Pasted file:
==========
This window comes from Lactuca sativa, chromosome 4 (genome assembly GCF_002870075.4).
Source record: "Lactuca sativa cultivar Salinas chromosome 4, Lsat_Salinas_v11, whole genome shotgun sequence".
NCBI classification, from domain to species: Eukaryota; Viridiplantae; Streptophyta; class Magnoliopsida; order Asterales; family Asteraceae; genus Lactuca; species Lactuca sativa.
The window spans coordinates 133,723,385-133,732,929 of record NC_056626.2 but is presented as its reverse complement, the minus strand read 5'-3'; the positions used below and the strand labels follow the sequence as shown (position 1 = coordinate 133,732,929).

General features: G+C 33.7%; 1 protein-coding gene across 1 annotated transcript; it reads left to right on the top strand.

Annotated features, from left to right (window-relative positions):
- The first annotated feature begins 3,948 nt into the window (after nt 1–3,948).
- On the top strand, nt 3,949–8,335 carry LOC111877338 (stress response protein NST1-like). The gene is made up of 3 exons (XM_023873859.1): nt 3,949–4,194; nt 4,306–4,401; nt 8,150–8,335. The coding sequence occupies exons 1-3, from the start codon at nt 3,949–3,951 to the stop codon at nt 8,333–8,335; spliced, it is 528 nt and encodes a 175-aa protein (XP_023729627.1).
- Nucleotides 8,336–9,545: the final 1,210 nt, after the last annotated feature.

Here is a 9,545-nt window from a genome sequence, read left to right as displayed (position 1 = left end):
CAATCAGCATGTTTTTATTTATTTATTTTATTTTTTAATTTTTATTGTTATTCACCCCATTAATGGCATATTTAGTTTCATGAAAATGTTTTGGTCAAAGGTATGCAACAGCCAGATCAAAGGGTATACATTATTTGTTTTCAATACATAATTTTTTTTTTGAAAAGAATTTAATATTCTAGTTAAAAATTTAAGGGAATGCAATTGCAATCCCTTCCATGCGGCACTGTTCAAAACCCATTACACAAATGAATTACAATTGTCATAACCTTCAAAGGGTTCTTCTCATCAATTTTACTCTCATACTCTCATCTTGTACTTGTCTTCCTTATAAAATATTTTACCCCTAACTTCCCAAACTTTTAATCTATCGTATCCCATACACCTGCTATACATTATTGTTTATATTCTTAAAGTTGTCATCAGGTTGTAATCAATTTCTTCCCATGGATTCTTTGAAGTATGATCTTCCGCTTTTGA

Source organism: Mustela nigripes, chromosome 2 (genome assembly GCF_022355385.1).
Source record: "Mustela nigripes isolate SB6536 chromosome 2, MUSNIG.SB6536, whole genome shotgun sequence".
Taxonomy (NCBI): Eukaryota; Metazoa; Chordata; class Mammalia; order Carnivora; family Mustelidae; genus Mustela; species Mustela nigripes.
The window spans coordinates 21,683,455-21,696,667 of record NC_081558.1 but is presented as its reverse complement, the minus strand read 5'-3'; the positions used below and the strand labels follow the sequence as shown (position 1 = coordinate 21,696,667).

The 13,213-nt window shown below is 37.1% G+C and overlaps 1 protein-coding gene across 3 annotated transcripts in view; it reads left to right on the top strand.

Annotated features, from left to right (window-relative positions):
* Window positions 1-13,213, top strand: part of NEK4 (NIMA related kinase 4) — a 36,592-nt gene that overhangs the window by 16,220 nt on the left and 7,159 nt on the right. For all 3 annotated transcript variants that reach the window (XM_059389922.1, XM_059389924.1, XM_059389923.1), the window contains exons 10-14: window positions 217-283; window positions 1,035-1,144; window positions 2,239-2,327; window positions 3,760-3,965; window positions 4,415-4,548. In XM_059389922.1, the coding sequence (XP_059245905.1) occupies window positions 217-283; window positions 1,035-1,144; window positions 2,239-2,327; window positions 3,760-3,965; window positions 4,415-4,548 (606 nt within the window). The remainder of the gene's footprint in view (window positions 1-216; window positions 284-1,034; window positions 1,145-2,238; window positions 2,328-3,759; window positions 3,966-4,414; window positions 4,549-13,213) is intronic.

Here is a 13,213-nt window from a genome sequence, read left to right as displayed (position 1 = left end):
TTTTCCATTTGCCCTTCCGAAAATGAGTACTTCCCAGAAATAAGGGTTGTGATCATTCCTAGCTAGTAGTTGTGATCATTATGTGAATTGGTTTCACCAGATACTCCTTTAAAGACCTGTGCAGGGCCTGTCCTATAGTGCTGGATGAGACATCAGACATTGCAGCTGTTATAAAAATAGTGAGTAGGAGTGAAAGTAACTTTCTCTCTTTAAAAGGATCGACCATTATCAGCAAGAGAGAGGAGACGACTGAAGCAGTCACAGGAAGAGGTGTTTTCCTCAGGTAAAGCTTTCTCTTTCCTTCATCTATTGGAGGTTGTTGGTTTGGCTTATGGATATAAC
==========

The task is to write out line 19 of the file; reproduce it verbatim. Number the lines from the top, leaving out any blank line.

Here is a 13,213-nt window from a genome sequence, read left to right as displayed (position 1 = left end):